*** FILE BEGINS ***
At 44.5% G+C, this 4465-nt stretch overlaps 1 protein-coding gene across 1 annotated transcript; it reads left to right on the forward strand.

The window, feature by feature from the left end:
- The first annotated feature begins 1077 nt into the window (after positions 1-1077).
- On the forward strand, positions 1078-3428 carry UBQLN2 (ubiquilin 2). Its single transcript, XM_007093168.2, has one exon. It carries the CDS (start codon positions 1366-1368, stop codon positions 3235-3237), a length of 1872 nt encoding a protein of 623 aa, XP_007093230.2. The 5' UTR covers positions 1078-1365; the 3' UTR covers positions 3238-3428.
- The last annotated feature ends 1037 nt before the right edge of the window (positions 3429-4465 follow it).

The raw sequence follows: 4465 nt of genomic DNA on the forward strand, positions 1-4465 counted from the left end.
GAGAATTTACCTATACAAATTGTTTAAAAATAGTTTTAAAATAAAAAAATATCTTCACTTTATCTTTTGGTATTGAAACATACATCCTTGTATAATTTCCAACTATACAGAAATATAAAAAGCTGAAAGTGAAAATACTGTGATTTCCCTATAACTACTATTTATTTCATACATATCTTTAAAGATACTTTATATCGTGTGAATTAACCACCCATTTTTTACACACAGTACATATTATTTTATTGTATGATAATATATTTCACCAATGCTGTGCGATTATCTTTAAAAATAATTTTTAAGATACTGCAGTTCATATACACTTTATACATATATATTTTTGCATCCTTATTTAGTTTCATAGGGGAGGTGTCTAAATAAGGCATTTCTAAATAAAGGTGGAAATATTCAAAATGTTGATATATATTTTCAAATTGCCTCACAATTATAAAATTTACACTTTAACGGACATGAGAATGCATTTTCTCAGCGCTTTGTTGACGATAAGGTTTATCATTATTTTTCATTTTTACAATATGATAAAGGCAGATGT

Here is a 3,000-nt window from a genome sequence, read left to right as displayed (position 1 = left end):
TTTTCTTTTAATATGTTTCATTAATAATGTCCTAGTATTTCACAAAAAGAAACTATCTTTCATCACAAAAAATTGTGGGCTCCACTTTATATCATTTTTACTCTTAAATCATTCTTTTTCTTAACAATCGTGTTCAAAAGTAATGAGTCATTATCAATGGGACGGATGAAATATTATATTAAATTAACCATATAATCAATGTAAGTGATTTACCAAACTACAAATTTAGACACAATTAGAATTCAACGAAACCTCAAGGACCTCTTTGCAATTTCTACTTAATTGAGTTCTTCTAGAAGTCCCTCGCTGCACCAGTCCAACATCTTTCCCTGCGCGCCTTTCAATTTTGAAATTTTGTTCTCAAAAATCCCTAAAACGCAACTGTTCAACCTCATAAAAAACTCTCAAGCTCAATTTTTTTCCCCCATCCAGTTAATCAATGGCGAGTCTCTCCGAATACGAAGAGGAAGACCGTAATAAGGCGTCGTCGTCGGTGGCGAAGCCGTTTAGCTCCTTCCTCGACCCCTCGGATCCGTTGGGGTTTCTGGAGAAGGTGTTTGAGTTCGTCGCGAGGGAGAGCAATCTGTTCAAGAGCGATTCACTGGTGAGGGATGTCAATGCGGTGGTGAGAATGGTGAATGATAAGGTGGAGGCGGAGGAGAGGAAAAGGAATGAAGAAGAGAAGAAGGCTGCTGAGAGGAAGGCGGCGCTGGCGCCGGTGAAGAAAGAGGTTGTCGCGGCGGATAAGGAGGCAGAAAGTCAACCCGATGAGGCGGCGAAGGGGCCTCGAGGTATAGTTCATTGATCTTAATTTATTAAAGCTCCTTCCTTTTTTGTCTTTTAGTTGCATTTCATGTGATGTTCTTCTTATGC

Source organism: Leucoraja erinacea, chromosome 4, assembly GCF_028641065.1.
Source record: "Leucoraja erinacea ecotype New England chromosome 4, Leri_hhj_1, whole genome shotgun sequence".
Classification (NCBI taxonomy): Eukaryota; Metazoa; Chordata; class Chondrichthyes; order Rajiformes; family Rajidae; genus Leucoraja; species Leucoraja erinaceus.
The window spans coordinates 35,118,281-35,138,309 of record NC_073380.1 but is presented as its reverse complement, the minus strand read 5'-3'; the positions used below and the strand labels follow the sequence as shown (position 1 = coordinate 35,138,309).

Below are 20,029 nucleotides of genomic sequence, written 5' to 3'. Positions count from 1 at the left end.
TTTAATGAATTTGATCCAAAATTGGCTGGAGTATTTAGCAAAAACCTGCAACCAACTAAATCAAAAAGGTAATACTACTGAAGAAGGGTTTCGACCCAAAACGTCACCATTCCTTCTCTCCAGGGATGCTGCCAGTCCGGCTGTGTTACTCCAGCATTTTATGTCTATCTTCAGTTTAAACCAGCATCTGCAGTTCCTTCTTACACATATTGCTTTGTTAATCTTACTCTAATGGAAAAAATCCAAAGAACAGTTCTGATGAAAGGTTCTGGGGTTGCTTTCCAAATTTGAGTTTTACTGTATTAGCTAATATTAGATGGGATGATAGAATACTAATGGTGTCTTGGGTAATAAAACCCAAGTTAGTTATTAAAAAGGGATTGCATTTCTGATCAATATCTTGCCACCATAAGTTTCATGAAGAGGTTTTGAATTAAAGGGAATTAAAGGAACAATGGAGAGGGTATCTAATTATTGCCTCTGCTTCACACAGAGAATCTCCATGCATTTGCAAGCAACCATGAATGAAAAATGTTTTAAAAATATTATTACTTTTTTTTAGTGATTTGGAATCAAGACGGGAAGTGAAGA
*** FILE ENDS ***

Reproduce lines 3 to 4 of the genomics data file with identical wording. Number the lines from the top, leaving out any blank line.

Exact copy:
- The first annotated feature begins 1077 nt into the window (after positions 1-1077).
- On the forward strand, positions 1078-3428 carry UBQLN2 (ubiquilin 2). Its single transcript, XM_007093168.2, has one exon. It carries the CDS (start codon positions 1366-1368, stop codon positions 3235-3237), a length of 1872 nt encoding a protein of 623 aa, XP_007093230.2. The 5' UTR covers positions 1078-1365; the 3' UTR covers positions 3238-3428.